noun, plural in·ci·vil·i·ties for 2.

the quality or condition of being uncivil; discourteous behavior or treatment.
an uncivil act.

Origin of incivility

From the Late Latin word incīvīlitās, dating back to 1575–85. See in-3, civility
Related formsin·civ·il [in-siv-uhl] /ɪnˈsɪv əl/, adjective

Synonyms for incivility Unabridged Based on the Random House Unabridged Dictionary, © Random House, Inc. 2019

Related Words for incivility

disrespect, coarseness, rudeness, impoliteness

Examples from the Web for incivility

Contemporary Examples of incivility

Historical Examples of incivility

  • Kirkwood's smile robbed the retort of any flavor of incivility.

    The Black Bag

    Louis Joseph Vance

  • In other words, if it was not illegal—there was no doubt of its legality—it was an incivility.

  • Wherever we went, and whatever the hour, we met with no incivility.

    A Woman who went to Alaska

    May Kellogg Sullivan

  • "And you seem to have a talent for incivility," retorts she, rather nettled.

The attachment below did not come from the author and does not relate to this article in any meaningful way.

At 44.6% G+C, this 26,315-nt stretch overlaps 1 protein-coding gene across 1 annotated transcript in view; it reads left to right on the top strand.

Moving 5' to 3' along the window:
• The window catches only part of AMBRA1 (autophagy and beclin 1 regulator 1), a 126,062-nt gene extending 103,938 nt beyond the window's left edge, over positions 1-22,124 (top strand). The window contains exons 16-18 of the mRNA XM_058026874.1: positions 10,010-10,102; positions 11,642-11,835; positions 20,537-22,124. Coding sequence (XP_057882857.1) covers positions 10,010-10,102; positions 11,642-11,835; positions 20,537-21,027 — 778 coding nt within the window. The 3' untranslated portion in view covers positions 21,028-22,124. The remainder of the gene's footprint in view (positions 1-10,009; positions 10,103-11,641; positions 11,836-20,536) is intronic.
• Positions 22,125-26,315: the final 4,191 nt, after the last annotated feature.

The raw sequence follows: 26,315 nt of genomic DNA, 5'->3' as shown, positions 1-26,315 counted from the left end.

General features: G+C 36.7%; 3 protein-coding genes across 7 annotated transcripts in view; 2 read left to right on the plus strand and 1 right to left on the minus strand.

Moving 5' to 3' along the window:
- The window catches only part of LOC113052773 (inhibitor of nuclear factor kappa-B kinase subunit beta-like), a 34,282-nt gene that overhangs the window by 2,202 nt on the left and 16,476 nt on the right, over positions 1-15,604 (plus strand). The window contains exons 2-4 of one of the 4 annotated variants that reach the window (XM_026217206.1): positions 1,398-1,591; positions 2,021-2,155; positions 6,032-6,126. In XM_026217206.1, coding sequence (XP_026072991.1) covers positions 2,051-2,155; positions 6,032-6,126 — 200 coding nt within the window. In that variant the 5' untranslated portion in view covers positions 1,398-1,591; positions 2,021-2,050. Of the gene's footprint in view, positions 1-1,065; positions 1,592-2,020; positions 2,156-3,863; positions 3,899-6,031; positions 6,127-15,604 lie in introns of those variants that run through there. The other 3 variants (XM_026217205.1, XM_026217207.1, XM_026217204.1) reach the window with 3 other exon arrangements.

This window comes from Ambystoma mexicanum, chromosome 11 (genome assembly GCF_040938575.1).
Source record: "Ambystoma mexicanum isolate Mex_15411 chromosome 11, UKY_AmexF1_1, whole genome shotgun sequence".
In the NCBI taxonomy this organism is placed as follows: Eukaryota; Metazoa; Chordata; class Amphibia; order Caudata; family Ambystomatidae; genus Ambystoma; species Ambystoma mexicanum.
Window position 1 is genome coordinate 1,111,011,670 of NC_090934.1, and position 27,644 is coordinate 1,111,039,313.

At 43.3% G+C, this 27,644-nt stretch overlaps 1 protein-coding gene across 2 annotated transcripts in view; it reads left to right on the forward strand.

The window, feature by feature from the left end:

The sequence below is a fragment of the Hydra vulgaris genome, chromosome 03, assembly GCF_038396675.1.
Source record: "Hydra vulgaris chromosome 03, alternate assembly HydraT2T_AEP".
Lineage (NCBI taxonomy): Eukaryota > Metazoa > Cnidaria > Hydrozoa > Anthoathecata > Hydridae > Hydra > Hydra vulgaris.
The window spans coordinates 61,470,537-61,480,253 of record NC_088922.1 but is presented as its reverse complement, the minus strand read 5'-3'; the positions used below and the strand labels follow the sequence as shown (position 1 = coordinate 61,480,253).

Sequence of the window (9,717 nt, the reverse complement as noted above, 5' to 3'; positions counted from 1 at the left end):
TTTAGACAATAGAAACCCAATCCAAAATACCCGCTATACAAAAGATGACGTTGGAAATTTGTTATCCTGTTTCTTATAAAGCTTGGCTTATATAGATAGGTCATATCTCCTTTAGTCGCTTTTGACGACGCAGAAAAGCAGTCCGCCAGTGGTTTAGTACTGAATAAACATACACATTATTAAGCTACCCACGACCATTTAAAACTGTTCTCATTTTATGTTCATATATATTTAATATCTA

Molly Bawn

    Margaret Wolfe Hamilton

  • There is scarcely one of my respectable clients but complains of your incivility.


    George Borrow

British Dictionary definitions for incivility


noun plural -ties

lack of civility or courtesy; rudeness
an impolite or uncivil act or remark
Collins English Dictionary - Complete & Unabridged 2012 Digital Edition © William Collins Sons & Co. Ltd. 1979, 1986 © HarperCollins Publishers 1998, 2000, 2003, 2005, 2006, 2007, 2009, 2012

Word Origin and History for incivility

1580s, "want of civilized behavior, rudeness," from French incivilité (early 15c.), from Late Latin incivilitatem (nominative incivilitas), from incivilis "not civil," from in- "not, opposite of" (see in- (1)) + civilis "relating to a citizen, relating to public life, befitting a citizen; popular, affable, courteous" (see civil). Meaning "an act of rudeness" is from 1650s. Incivil "not conducive to common good" is from mid-15c.

Online Etymology Dictionary, © 2010 Douglas Harper